Your loving


P. S. I am not certain this will get through (words illegible) so short. I will write you a longer letter when we get into camps.

Wilderness 5-7 May 1864   This was the Overland Campaign.

General Robert E. Lee was the “winner” of this battle, but, unlike Grant, he couldn’t replace the men he had lost. One of those men was Sam Andrew.

On the second day of Wilderness, 6 May 1864, Union general Hancock attacked and began driving back A.P. Hill. The 8th Georgia came under cannon and rifle fire while advancing down a gentle slope toward the Federals. Sam was hit on the right wrist and his hand was mutilated. They sawed off his arm right there on the field, and he was then taken to General Hospital in Charlottesville for convalescence.

In Hospital at Gordonsville, Va

May 11, 1864

(Written lefthanded)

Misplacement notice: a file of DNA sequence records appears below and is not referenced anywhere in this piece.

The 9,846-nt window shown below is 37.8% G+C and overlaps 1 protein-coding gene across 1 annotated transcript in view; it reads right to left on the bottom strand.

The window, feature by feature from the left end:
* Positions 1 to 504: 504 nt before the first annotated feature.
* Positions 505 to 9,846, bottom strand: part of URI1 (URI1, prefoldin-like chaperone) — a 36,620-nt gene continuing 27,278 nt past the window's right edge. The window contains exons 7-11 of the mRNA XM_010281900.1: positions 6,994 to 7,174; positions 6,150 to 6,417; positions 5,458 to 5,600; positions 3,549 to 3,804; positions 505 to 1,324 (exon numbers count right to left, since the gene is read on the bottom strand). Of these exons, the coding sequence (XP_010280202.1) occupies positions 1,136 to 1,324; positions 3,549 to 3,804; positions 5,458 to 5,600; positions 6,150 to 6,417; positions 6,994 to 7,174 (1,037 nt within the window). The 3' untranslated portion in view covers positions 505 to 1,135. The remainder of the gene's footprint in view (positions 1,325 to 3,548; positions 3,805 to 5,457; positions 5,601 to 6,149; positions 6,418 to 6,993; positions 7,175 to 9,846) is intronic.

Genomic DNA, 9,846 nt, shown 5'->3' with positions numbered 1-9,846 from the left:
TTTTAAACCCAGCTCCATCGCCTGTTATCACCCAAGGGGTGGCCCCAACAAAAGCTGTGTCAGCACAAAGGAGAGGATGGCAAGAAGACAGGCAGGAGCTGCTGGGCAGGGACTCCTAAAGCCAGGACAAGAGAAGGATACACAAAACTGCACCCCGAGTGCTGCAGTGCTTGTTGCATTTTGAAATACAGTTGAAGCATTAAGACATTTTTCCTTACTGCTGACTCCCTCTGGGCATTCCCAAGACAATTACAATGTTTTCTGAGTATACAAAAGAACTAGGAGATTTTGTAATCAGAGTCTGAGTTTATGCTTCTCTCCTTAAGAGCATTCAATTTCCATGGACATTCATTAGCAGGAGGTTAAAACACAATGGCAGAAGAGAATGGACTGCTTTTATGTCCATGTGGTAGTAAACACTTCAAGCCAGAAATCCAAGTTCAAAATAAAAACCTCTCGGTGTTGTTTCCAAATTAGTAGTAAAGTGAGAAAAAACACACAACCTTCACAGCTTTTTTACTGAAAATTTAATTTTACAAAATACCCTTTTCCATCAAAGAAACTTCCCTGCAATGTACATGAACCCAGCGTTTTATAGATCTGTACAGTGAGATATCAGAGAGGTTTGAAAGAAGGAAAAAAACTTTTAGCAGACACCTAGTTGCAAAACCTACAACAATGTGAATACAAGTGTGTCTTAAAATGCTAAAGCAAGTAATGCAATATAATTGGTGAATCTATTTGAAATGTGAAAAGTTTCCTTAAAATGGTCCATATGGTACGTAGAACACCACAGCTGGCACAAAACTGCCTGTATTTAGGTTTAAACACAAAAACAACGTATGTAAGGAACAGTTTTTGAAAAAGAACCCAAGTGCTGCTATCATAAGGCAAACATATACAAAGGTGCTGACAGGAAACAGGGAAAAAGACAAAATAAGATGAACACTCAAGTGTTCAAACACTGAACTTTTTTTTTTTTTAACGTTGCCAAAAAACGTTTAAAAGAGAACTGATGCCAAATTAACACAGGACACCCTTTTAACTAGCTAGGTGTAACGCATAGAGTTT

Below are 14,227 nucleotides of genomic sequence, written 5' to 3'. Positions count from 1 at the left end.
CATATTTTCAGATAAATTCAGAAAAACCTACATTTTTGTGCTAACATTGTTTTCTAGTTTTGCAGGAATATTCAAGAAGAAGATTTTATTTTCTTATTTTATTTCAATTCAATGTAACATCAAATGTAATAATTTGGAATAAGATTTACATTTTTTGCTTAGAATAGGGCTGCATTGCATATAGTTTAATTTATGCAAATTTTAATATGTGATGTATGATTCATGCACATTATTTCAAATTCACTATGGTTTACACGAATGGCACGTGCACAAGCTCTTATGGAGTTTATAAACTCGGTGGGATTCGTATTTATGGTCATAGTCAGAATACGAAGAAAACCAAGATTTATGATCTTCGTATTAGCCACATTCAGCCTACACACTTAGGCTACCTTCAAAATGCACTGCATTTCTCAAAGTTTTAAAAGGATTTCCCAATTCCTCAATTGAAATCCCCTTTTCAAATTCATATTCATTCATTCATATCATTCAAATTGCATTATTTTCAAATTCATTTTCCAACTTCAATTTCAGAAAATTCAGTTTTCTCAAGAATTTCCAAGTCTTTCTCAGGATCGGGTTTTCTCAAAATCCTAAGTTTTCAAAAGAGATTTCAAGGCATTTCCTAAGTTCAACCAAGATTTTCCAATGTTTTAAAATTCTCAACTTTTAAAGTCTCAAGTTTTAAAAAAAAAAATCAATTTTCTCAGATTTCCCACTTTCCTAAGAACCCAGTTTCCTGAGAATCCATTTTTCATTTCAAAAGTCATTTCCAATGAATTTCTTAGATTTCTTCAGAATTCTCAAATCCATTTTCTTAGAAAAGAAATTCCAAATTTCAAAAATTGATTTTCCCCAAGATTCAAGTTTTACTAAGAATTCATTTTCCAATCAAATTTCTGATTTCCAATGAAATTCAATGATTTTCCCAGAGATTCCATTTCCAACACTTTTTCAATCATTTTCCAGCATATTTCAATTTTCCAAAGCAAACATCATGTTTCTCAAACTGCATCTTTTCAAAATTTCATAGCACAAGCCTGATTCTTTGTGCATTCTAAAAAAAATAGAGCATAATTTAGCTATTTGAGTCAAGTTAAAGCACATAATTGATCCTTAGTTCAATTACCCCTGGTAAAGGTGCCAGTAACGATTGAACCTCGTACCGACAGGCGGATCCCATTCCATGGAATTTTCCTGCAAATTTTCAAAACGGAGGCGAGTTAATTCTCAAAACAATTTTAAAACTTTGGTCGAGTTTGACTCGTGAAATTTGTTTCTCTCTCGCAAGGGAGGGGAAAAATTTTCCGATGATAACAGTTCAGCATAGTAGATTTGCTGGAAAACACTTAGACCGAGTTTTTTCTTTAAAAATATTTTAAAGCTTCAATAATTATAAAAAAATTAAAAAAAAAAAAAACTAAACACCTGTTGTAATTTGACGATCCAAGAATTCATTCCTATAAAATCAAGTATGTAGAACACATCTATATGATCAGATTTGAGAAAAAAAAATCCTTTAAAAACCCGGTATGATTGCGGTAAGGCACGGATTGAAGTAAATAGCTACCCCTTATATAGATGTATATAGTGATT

My Dearest Wife.   Today I am trying to write you a few lines to inform you of my health. Though my dear dolly as you see it is quite an undertaking for my dear as you know by this time of my misfortune in the late fight at or near Chancellorsville on the 6th of the month in which I had my right arm shot off. It is gone from about halfway between my wrist and elbow but I am alright now my wound is healing very fast and I feel as well as I ever did in my life. John was well at the time I left the line and unhurt. I shall try and get home in a very short time if nothing happens to impede my recovery. I shall get home by the first of June so my dear wife do not give yourself any uneasiness for me as I am able to move about whenever I want to. I am not confined to my bed at all. Goodbye, kiss my boy and excuse this for I am writing it with my left hand.